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Call to action spurred by spate of child deaths


Allen Sánchez, president of CHI St. Joseph’s Children, speaks at a Thursday news conference, calling on all New Mexicans to be vigilant and report suspected child abuse or neglect. Home visiting, he said, is the antidote to combat tragedies like the recent spate of violence against children. (Roberto E. Rosales/AlbuquerqueJournal)

In response to a recent spate of violent deaths and injuries of children in New Mexico, child advocates and representatives of nonprofits on Thursday gathered to call for vigilance and action in intervening to prevent such tragedies.

April is National Child Abuse Prevention Month and these tragedies have heightened the sense of urgency “to make our state a safe place for our children, said Allen Sánchez, president of CHI (Catholic Health Initiatives) St. Joseph’s Children.

Everyone, whether they have children or not, has a responsibility to watch out for kids, and if they see or suspect that a child is being abused or neglected, to report it and make sure children and families know about the abundance of programs already in place to help them, Sánchez said.

CHI focuses on the health of children and families and providing services and referrals. It is the state’s largest provider of home visiting services, with workers conducting about 750 visits each week.

“When we hear about these tragedies we often feel sad, depressed or powerless, but there is something we can do,” Sánchez said. “We can be vigilant and act on what we see. Encourage friends,families and neighbors to take advantage of programs and resources,” he said.

Home visiting workers go wherever the families are. If a family is homeless, they can meet in a CHI office or in a coffee shop. The home visiting workers make the families understand that “home visiting is not punitive and it’s not about inspecting or judging,” Sánchez said. “It’s about a relationship and journey with somebody and presenting them with evidence-based best practices.”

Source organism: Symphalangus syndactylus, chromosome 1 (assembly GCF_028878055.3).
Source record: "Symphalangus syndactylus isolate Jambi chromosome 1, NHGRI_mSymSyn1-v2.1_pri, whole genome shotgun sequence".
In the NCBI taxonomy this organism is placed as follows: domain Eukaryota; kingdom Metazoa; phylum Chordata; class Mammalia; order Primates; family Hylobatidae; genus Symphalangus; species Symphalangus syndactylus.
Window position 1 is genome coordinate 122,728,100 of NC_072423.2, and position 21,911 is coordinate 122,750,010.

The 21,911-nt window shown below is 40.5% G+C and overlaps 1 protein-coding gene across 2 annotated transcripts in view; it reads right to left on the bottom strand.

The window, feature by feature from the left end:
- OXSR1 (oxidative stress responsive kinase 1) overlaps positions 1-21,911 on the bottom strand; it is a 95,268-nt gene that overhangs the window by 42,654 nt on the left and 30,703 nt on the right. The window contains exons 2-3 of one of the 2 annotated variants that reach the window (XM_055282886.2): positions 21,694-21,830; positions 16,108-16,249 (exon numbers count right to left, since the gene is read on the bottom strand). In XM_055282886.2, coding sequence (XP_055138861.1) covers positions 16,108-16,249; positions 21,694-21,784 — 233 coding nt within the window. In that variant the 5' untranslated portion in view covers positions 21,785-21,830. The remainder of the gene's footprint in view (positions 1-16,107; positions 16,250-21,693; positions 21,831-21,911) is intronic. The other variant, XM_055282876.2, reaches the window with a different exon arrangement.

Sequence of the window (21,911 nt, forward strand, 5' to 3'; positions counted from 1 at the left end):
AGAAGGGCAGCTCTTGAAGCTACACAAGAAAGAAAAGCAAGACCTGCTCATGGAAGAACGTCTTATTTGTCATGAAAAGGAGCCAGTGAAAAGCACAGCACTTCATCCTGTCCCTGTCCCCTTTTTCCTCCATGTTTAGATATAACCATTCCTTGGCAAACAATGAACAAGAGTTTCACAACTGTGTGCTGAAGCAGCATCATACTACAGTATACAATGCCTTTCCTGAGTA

Ideally, home visiting begins at the prenatal stage and continues for the first three years of a child’s life. “That makes a difference, that changes everything,” he said. When families participate in a home visiting program and are introduced to a curriculum of health, well being, and school readiness, “we do not see the tragedies occur,” Sánchez said. “This is the antidote.”

And the antidote can’t come too soon.

On March 31, a Farmington man allegedly killed his 5-year-old son by smothering him with a pillow; On April 5, police say a 5-year-old girl was beaten to death by her father in a southeast Albuquerque apartment; on April 7, an 8-year-old girl was shot and critically injured in a northeast Albuquerque home; and on April 9, a man was arrested in connection with the suspicious death of his 11-month old daughter at a Northeast Heights motel.

The state Children, Youth and Families Department “can not, nor should they be expected to, combat child abuse and neglect alone,” said Jennifer Duran-Sallee, director of the Early Childhood Center of Excellence at Santa Fe Community College. “This is a community problem and it requires community solutions to support and strengthen families, including those with our very youngest children.”

Duran-Sallee said she was encouraged that the state Legislature invested about $112 million in pre-natal to third grade programs and that Gov. Michelle Lujan Grisham has created the cabinet level Early Childhood Education and Care Department.

“We are the solution, we can reduce child deaths, child abuse and neglect,” said Duran-Sallee. “My message to everyone is invest in prevention, invest in community, invest in families and invest in New Mexico.”

Debra Baca, vice president of Youth Development Incorporated, noted that there are Head Start programs in every county in New Mexico, “and they’re free to eligible families and provide the most comprehensive services in early childhood.”

YDI, a youth service organization that partners with families to help them solve problems, operates Head Start programs.

“It’s not just about early childhood education,” Baca said. “It’s about family development. You can not work with young children without full participation from the families.”

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